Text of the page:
What happens when one of your flippers seems “weak?” What could cause that? I investigate on m y 1979 Bally “Paragon” pinball. But the cause of this could happen on any game regardless of era. Let’s take a look at how the flipper works and the different things that can cause “weak” flippers.
This is a short video going over the steps to repair/rebuilt/refurbish early solid state pinball flipper assemblies, such as those on Stern and Bally games (but this also basically applies to most pinball machines). I go over the process specifically on a Stern Trident and show the specific style of plunger and assembly they’re using, but most games use similar parts. You can use these techniques to rebuild/refurbish pinball flippers on most games.
Also, there’s another thing I don’t cover on the video that may also be a cause for stuck/sticky flippers, and that’s crud around the flipper button. Sometimes the flipper button assembly can be dirty and the button may stick – that can also cause the flippers to not behave properly, so be sure to check and clean the flipper button regularly too!
Here is a series of three short videos covering the process of removing and refurbishing the drop target assembly on early Stern/Bally games. This is done on the Trident I’m working on restoring.
This is a common problem that happens with old electro-mechanical pinball machines. One minute it’s playing fine, then the next there’s a loud buzz and/or the scoring runs continuously or doesn’t score properly. What’s the deal with that? I’m going to show you one of the most common causes.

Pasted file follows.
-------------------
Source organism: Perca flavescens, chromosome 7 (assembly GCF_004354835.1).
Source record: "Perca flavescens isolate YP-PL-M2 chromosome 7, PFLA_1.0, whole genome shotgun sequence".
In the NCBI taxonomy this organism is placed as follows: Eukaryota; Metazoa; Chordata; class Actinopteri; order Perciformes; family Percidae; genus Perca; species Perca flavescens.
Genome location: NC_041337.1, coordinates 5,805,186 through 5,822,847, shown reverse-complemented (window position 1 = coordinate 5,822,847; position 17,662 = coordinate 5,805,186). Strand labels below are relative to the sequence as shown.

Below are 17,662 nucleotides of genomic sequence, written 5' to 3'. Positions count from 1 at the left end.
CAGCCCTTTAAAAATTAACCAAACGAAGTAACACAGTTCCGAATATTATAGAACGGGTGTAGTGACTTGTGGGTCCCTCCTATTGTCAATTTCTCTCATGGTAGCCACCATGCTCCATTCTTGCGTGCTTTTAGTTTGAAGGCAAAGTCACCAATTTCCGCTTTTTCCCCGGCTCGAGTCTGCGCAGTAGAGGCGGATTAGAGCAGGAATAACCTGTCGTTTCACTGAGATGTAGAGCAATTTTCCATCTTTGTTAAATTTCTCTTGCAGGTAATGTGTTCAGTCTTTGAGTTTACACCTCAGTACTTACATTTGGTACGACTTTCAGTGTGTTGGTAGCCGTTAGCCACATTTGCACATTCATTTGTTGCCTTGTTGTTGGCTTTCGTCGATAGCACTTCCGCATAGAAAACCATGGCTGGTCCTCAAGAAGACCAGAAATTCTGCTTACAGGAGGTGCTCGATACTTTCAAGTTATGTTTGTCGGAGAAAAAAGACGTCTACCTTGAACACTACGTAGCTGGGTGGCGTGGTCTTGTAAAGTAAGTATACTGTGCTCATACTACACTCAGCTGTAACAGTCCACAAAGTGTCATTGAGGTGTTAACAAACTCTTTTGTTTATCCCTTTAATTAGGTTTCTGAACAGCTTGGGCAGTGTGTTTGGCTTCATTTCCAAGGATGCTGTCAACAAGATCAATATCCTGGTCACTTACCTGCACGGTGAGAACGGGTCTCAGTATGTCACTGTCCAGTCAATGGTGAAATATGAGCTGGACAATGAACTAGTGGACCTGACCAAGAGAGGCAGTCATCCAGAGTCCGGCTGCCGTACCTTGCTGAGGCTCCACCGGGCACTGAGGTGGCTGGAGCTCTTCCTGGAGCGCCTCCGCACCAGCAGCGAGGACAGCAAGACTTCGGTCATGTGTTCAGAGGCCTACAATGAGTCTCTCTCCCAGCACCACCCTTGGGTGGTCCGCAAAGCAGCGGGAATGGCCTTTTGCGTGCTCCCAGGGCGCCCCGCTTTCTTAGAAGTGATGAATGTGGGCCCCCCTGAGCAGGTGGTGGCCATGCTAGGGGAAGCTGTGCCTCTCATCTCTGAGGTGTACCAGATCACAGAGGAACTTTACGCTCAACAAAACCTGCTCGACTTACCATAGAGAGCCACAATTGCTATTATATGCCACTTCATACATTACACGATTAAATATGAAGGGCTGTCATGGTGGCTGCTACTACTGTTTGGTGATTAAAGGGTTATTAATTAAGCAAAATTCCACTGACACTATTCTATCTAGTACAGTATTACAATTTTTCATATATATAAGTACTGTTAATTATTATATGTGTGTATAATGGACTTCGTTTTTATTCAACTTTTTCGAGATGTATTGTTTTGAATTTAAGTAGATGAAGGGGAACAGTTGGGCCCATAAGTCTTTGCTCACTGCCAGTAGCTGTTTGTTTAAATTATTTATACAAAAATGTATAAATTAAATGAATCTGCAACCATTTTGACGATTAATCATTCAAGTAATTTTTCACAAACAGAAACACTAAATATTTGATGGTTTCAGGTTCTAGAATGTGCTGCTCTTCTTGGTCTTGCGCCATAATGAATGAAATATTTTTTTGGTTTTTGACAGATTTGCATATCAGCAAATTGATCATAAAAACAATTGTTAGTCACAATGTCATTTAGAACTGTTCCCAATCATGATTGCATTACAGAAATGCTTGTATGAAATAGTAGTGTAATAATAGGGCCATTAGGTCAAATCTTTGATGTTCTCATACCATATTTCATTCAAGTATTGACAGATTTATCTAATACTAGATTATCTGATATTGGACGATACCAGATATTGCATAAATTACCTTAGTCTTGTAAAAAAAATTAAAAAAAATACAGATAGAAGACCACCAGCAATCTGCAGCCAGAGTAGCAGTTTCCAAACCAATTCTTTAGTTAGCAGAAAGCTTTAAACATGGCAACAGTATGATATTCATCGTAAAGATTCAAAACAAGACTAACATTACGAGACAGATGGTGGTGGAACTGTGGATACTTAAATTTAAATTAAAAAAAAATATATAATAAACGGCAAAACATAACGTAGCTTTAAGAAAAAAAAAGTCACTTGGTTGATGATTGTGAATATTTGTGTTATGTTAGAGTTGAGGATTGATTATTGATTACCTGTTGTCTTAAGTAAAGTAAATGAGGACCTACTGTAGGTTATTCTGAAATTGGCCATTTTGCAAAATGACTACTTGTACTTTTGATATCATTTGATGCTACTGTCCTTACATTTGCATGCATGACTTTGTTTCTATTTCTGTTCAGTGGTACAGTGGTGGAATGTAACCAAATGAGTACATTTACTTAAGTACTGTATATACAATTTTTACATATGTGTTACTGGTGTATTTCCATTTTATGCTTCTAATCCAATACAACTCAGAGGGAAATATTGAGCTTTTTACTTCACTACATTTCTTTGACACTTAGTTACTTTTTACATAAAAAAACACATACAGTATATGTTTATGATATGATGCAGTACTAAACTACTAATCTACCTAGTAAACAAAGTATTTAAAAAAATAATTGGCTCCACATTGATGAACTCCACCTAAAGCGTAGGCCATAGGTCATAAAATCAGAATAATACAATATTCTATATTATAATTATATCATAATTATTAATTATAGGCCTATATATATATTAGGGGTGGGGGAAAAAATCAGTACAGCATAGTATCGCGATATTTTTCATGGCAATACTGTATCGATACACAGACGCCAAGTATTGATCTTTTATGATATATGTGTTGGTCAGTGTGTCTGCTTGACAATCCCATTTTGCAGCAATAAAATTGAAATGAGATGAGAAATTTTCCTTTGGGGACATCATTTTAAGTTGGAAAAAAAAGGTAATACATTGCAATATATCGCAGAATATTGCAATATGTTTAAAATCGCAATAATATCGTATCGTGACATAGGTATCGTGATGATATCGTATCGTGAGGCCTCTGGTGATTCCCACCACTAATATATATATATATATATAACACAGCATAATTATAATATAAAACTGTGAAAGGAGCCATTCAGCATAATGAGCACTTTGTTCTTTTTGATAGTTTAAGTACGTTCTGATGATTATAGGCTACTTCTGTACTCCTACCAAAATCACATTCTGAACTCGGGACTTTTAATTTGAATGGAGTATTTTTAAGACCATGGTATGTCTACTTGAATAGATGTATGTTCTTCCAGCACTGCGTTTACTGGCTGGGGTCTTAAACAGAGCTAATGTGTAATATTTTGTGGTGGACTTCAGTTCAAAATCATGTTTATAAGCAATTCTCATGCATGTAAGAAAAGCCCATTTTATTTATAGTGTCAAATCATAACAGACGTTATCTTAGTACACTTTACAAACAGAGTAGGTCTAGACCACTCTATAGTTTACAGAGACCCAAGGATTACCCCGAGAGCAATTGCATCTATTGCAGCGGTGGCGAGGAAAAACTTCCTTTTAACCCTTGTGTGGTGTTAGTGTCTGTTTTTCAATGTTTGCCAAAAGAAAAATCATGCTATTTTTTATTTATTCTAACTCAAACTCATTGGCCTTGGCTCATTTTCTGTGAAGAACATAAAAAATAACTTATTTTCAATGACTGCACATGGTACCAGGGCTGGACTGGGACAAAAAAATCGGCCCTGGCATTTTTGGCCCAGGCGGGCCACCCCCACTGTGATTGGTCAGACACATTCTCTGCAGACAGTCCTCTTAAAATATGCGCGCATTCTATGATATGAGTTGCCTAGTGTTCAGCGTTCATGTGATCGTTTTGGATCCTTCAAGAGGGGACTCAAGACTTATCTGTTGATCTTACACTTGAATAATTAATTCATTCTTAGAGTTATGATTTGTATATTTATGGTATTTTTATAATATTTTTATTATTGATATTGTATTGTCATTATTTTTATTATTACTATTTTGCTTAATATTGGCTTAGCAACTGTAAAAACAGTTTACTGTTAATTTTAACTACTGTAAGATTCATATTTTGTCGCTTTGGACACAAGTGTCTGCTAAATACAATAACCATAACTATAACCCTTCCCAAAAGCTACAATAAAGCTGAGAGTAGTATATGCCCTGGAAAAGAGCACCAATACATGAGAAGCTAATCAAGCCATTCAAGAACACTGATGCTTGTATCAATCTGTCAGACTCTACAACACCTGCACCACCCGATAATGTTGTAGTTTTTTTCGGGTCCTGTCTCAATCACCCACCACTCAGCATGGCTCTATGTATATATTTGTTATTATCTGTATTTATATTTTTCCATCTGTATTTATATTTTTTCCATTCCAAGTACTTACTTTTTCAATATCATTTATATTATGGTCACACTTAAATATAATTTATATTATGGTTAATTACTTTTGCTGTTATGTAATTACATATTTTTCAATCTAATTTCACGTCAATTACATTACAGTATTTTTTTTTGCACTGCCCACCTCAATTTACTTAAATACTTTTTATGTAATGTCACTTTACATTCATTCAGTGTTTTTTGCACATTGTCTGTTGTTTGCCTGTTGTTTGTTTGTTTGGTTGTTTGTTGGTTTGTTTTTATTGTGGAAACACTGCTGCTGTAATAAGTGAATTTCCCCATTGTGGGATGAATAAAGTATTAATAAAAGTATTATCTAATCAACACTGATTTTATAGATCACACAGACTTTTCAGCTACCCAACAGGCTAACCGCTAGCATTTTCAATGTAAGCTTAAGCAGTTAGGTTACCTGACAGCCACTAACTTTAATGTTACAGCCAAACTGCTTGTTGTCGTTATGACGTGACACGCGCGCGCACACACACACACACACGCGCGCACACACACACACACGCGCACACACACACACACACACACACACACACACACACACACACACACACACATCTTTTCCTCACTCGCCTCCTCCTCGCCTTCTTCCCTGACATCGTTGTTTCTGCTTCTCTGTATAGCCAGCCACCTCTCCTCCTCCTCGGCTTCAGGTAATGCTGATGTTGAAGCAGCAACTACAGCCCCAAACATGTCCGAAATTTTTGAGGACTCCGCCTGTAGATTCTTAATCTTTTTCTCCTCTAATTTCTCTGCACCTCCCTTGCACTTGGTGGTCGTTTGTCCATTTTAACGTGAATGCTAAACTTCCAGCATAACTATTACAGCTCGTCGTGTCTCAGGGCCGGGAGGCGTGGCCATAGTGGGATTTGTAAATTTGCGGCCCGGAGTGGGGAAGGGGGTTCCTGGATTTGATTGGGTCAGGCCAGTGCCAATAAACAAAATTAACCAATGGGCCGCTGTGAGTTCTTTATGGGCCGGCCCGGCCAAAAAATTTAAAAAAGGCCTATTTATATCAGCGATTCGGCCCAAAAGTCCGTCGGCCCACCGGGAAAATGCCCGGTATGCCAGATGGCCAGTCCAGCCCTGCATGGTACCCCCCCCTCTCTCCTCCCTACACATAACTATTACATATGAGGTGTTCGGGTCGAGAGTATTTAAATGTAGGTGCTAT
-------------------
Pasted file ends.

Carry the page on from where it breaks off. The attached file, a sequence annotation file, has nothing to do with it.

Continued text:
Switch stacks are the primary parts of electro-mechanical pinball machines, triggering game activity. I go over in this video, how they work, the different types of switch configurations, and how to clean and maintain them so they work reliably.
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It was a nice day, so I decided to take a pinball backplane, bottom board and bring it outside and dissect the basic components there and discuss how they work.
Ok, that’s a mouthful huh? This is a continuation of a previous series of videos I’ve done on fixing deep ruleset issues in EM games, and now that we’ve found what’s wrong, let’s fix it!
First, here’s a video on how to replace the latch relay – there’s another post where I demonstrate how to remove the backplane from the game so it’s easier to work on.
And in this next video, if you don’t have a replacement part, I show how with a little ingenuity and a #4 tap, you can fabricate your own roller for the articulating arm.
Now that it’s fixed… let’s see how the game plays!